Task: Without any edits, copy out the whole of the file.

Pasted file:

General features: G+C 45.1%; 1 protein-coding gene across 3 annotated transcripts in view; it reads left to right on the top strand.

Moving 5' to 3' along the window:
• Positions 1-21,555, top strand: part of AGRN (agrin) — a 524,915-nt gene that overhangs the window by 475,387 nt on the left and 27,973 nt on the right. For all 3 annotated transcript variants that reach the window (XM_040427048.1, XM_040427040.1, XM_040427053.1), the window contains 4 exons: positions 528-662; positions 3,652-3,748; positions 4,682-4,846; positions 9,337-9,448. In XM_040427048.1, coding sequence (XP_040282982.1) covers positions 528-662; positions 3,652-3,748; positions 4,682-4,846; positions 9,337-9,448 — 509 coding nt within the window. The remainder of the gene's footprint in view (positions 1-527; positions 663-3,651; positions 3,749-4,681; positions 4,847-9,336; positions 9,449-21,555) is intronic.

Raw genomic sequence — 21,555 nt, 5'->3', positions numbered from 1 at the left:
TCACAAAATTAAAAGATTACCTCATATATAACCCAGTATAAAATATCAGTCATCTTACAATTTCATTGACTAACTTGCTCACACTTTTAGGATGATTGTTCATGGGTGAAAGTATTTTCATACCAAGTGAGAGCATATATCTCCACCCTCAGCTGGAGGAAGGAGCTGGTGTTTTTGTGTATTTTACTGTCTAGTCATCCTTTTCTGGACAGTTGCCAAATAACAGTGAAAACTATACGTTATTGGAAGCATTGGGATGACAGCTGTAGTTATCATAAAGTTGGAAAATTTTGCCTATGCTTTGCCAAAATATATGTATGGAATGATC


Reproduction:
General features: G+C 45.1%; 1 protein-coding gene across 3 annotated transcripts in view; it reads left to right on the top strand.

Moving 5' to 3' along the window:
• Positions 1-21,555, top strand: part of AGRN (agrin) — a 524,915-nt gene that overhangs the window by 475,387 nt on the left and 27,973 nt on the right. For all 3 annotated transcript variants that reach the window (XM_040427048.1, XM_040427040.1, XM_040427053.1), the window contains 4 exons: positions 528-662; positions 3,652-3,748; positions 4,682-4,846; positions 9,337-9,448. In XM_040427048.1, coding sequence (XP_040282982.1) covers positions 528-662; positions 3,652-3,748; positions 4,682-4,846; positions 9,337-9,448 — 509 coding nt within the window. The remainder of the gene's footprint in view (positions 1-527; positions 663-3,651; positions 3,749-4,681; positions 4,847-9,336; positions 9,449-21,555) is intronic.

Raw genomic sequence — 21,555 nt, 5'->3', positions numbered from 1 at the left:
TCACAAAATTAAAAGATTACCTCATATATAACCCAGTATAAAATATCAGTCATCTTACAATTTCATTGACTAACTTGCTCACACTTTTAGGATGATTGTTCATGGGTGAAAGTATTTTCATACCAAGTGAGAGCATATATCTCCACCCTCAGCTGGAGGAAGGAGCTGGTGTTTTTGTGTATTTTACTGTCTAGTCATCCTTTTCTGGACAGTTGCCAAATAACAGTGAAAACTATACGTTATTGGAAGCATTGGGATGACAGCTGTAGTTATCATAAAGTTGGAAAATTTTGCCTATGCTTTGCCAAAATATATGTATGGAATGATC